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Tar Baby [Paperback]

Toni Morrison
3.7 out of 5 stars  See all reviews (46 customer reviews)

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Book Description

October 1993
Into a white millionaire's Caribbean mansion comes: Jadine, a graduate of the Sorbonne, art historian - an American black now living in Paris and Rome and Son, a criminal on the run, uneducated, violent, contemptuous - an American black from small-town Florida. He is a threat to her freedom she is a threat to his identity...
--This text refers to an alternate Paperback edition.

Product Details

Product Description


"Deeply perceptive...Return[s] risk and mischief to the contemporary American novel" -- John Irving New York Times Book Review "Toni Morrison has made herself into the D. H. Lawrence of the black psyche, transforming individuals into forces, idiosyncrasy into inevitability" New York Times "Toni Morrison's writing is a train that knows where it's going, fierce and fast-moving in narrative, lyrically showy in description" -- Victoria Glendinning Sunday Times "Mercurial imagination and brilliantly elegant prose-She has the ability to shock and entrance, episode by episode, which is the hallmark of a genuine writer" Guardian "Arresting images, fierce intelligence, poetic language...One becomes entranced by Toni Morrison' s story" Washington Post --This text refers to an alternate Paperback edition.

From the Back Cover

“Deeply perceptive. . . . Return[s] risk and mischief to the contemporary American novel.” —John Irving, The New York Times Book Review

“Toni Morrison has made herself into the D. H. Lawrence of the black psyche, transforming individuals into forces, idiosyncrasy into inevitability.” —New York

“Arresting images, fierce intelligence, poetic language . . . One becomes entranced by Toni Morrison’s story.” —The Washington Post

“Wrenchingly good. A terrific book.” —The Philadelphia Inquirer

“Hypnotic, stunningly alive.” —The San Diego Union-Tribune

“That rare commodity, a truly public novel. . . . Morrison’s genius lies in her uncanny ability to immerse you totally in the world she creates.” —Newsweek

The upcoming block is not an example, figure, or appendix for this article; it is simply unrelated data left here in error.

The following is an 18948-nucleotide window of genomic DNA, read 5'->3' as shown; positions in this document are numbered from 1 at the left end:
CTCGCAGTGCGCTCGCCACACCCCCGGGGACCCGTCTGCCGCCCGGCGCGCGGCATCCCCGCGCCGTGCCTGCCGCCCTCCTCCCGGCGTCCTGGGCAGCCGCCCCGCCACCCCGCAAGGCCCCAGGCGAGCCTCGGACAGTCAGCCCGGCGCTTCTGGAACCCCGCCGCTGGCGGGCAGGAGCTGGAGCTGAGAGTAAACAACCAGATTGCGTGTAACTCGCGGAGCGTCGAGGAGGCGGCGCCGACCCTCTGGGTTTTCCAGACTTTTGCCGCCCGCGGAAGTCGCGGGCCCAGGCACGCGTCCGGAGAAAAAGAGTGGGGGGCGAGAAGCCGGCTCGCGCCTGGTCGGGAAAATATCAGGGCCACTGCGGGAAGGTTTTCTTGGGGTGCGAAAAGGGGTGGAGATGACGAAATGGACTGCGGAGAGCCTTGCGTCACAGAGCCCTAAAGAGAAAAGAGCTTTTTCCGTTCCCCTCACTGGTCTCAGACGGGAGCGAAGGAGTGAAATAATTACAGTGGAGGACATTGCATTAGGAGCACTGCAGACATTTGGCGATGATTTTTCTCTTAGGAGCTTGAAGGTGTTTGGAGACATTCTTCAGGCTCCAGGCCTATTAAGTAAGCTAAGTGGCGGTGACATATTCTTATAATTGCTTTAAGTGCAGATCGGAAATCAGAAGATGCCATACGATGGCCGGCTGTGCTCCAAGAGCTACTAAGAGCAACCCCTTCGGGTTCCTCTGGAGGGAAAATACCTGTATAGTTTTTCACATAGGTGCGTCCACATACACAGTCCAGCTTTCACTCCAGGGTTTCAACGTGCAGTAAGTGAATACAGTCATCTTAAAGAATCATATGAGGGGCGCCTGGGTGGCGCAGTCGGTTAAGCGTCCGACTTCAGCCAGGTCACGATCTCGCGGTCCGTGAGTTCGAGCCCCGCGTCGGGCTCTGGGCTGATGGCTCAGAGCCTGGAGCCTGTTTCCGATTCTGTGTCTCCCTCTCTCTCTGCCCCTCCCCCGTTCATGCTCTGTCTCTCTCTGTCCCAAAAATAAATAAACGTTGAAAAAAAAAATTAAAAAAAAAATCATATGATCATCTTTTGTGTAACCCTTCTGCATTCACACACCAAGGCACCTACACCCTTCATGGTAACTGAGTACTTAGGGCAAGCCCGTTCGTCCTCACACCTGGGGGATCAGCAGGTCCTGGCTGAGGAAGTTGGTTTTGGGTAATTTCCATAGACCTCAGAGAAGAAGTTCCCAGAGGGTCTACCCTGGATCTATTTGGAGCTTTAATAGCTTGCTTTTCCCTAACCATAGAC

“Powerful. . . . A stunning performance. . . . Morrison is one of the most exciting living American writers.” —Kansas City Star

“It takes one to the sheer edge of human relationships.” —Vogue

“Wise, beautiful, astonishing, absolutely breathtaking.” —St. Louis Globe-Democrat

“Reminds us again that Toni Morrison is one of the finest writers in America today.” —Louisville Courier-Journal

Tar Baby is stupendous. Morrison is a writer of amazing skill.” —Roanoke Times & World

“Its scope is grand and the interplay complex. But Morrison has the control of a skilled choreographer, with a careful eye pinned on pacing, suspense, grace, and frenzy. . . . She has an awesome lyric flair.” —The Charlotte Observer
--This text refers to an alternate Paperback edition.

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Customer Reviews

Most helpful customer reviews
5.0 out of 5 stars A Shocking Socioeconomic Prescription! Dec 30 2002
In reading Toni Morrison's striking novel Tar Baby, I came to characterize Jadine as a cultural orphan. The two often times conflicting worlds of white and black juxtapose along the lines of social, cultural and political demarcation. In the midst of such duality exists the character of Jadine, who symbolizes a contemporaneous example of the black female in a post-Civil Rights moment. Jadine is a woman who is educated, elevated and moneyed and in sharp contrast to the perceived notions of what it means to be black and female in a time of vast social and political change.
Jadine is a woman trying to escape the stigma associated with her class position. Her family has money, but finds it hard to truly identify with them. She has no allegiance to African-American cities; she had received an education at the Sorbonne and was afforded the kind of lifestyle that is alien to many African-American women of her time. Jadine finds herself torn between the black world and the white world, fitting into neither. She equates her position as a black female in the culture through two dogs copulating in a street in Baltimore, Maryland. She is in a working-class situation and does not enjoy it - especially since she witnessed the "other side of the tracks," figuratively speaking, and saw life through the rose-colored lenses of the white world.
Jadine is part of a new generation - one that did not grow up in a segregated society. The culture she is in and the lifestyle she inherited is predominately white - her upbringing, her education and her outlook.
African-American culture is a hybrid culture, leading one to wonder why Jadine would be viewed as a cultural orphan, but there are political reasons, which determine why we rally under the flag of race or gender or sexual preference, etc.
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5.0 out of 5 stars Passion Nov. 1 2002
By Omni
Name the big Black romance novels. I dare you. Name them all. Ok, five, name five romance novels centralized around Black characters, in love, loving, making love, living well, being well that doesn't have four women as successful best friends?
Go ahead, I'll wait.
Toni Morrison is not easy. Do not mistake her ever for easy, do not mistake her subject matters for simple to pierce or to understand. I agree with the previous reviewer, people expect books to be like TV. And they aren't. Good books anyway. Books that are literature. This book is literature.
Hopefully more will come along, more romance that mean something, that say something about culture, about color, about power and the abuses.